then we would obtain the volume between the surface $z=f(x,y)$ and the set $\D$.

Double Integrals

Double integrals arise when the Jordan Measure of a set is desired, as mentioned in the previous section, and also in determining volumes. Double integrals are evaluated as iterated integrals, i.e. they are broken up into two integrals, where the result of one integral becomes the integrand of the next.

Iterated Integrals

We begin by discussing the simplest case: a double integral over a rectangular domain.

Integrating over Rectangular Domains

The main ideas behind iterated integrals begin with Fubini's theorem. We present this theorem now.

**Theorem (Fubini's Theorem)** Let $f:\D\to\R$ be a continuous function defined on a
rectangular subset $\D$ of $\Rtwo$, given by $\D=[a,b]\times[c,d]$. Then $f$ is integrable and its
integral can be computed as an iterated integral:
\begin{equation}
\iint_\D f = \int_a^b\left(\int_c^d f(x,y)\,dy\right)dx = \int_c^d\left(\int_a^b f(x,y)\,dx\right)dy .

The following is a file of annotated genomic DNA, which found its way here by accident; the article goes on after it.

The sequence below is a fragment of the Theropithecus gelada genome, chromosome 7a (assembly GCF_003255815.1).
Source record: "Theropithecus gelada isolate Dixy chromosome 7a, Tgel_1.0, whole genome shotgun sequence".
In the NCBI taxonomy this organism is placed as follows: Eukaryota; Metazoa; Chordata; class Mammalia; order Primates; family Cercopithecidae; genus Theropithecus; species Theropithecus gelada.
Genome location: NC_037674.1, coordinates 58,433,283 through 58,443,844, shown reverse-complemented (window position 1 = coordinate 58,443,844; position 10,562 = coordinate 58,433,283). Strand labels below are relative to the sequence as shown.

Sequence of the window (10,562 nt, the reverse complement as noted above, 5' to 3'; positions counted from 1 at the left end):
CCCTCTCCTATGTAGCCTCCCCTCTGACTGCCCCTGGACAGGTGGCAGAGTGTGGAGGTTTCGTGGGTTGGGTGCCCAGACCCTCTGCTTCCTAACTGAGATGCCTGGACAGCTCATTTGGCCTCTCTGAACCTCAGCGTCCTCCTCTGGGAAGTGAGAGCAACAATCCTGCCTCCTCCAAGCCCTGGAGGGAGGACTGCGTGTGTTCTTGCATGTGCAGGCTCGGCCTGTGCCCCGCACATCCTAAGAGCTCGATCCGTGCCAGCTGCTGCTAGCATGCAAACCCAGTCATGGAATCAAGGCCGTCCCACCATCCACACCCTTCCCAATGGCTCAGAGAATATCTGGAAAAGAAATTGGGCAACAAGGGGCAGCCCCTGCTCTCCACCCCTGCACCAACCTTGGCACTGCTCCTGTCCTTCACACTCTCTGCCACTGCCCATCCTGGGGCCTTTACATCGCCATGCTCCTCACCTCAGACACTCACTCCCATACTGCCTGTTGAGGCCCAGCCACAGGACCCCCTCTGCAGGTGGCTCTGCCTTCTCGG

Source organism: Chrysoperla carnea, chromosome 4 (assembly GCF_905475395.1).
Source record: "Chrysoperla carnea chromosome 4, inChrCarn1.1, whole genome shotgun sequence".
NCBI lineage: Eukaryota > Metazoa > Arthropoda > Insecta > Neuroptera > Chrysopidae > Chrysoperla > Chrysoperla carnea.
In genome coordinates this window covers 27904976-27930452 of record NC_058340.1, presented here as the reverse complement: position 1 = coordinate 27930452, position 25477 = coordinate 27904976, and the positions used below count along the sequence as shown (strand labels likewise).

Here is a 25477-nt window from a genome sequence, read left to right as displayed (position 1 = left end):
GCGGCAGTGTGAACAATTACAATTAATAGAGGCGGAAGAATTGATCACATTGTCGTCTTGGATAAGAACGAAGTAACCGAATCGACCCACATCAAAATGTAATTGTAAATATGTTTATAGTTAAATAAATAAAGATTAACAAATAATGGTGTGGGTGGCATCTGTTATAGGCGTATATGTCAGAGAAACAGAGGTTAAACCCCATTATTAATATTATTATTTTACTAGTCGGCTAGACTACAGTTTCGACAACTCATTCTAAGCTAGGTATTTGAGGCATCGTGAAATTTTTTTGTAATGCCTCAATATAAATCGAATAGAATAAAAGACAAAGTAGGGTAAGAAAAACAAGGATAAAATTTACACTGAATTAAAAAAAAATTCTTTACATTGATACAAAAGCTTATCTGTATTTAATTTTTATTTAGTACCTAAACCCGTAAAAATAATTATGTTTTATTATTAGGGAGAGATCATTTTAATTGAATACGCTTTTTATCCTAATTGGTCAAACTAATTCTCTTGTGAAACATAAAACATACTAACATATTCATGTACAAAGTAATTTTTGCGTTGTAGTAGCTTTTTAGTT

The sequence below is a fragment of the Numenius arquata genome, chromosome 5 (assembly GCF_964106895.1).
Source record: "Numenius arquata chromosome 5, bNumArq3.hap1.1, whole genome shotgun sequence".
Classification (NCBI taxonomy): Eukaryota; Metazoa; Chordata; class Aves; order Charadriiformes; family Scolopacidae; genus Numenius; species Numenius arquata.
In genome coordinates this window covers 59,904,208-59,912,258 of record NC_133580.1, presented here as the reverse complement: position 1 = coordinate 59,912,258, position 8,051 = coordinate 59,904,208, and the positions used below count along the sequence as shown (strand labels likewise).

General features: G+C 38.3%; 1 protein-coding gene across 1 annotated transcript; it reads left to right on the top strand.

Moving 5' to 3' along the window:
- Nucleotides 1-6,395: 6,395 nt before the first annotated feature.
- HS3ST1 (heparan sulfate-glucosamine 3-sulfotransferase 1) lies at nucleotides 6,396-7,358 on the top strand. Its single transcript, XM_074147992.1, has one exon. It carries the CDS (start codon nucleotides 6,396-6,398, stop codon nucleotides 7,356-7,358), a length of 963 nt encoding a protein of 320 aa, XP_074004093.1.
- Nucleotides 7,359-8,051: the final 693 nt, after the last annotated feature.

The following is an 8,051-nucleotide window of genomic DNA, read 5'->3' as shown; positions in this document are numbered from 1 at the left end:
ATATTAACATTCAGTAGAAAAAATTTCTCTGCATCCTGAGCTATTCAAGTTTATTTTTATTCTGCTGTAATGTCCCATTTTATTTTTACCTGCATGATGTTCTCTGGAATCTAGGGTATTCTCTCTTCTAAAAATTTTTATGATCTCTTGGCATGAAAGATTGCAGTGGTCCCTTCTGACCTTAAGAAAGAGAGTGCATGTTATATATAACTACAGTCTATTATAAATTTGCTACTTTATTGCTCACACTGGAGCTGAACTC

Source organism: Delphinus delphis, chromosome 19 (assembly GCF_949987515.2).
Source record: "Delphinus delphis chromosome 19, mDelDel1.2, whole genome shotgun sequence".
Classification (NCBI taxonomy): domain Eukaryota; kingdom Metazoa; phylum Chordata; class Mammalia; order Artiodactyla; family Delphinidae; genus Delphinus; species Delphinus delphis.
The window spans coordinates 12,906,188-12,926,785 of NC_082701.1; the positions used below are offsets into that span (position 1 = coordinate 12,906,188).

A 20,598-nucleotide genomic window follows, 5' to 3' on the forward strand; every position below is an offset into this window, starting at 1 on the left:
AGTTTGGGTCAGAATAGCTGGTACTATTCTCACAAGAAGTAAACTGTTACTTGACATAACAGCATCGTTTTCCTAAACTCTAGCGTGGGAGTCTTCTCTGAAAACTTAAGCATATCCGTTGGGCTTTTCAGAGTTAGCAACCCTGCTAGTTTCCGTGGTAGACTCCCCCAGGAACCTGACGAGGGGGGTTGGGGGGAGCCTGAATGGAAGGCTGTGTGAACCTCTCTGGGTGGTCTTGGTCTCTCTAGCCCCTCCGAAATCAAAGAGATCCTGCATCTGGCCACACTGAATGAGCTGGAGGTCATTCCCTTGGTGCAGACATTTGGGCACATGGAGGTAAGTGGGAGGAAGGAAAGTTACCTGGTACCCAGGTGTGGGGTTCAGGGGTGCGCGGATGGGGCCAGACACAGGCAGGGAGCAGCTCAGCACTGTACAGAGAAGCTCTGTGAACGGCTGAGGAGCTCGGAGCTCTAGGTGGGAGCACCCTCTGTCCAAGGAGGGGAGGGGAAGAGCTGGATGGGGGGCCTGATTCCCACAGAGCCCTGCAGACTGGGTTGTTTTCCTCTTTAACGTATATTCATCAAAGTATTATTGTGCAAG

\end{equation}
So far, we have learned that integrating $f(x,y)=1$ over a 2D set gives us the area, and we are
able to integrate any continuous function on a rectangular domain using Fubini's theorem. This means
that we can accomplish a fairly trivial task: compute the area of a rectangle. Just as a sanity
check, let's proceed to do this, and then consider something more interesting.

**Example** Find the area of the set $\D_1=[0,4]\times[0,2]$. Note that this is explicitly
\[ \D_1 = \left\{(x,y): 0 \le x \le 4, 0\le y \le 2 \right\} . \]
From basic geometry, we already know that $\area(\D_1)=4\times2 = 8$. Let's evaluate the area using a
double integral.
\begin{align}
\area(\D_1) &= \iint_{\D_1} 1 \\
&= \int_0^4\left(\int_0^2 1\,dy\right)dx \\
&= 2\int_0^4\,dx \\
&= 2\times4 = 8 .
\end{align}
OK, now let's do something more interesting. In the previous section, I noted that if instead of
evaluating the double-integral of $f(x,y)=1$ over a rectangular domain, we evaluate the double-integral
of an arbitrary non-negative function $f$, we would obtain the volume between the surface $z=f(x,y)$ and
the domain "below'' it.
\pagebreak

**Example** Let the set $\D_1$ be as in the previous example. ($\D_1=[0,4]\times[0,2]$.) Find
the volume $V$ of the solid defined by the set $\D_2$, where $\D_2$ is given by
\[ \D_2 = \left\{(x,y,z) : (x,y)\in\D_1, 0 \le z \le x+y^2 \right\} .\]
The volume of $\D_2$ is given by
\begin{align}
V &= \iint_{\D_1}f \text{ , where $f(x,y) = x+y^2$.} \\
&= \int_0^4\left(\int_0^2 f(x,y)\,dy\right)dx \\
&= \int_0^4\left(\int_0^2 \left(x+y^2\right)dy\right)dx \\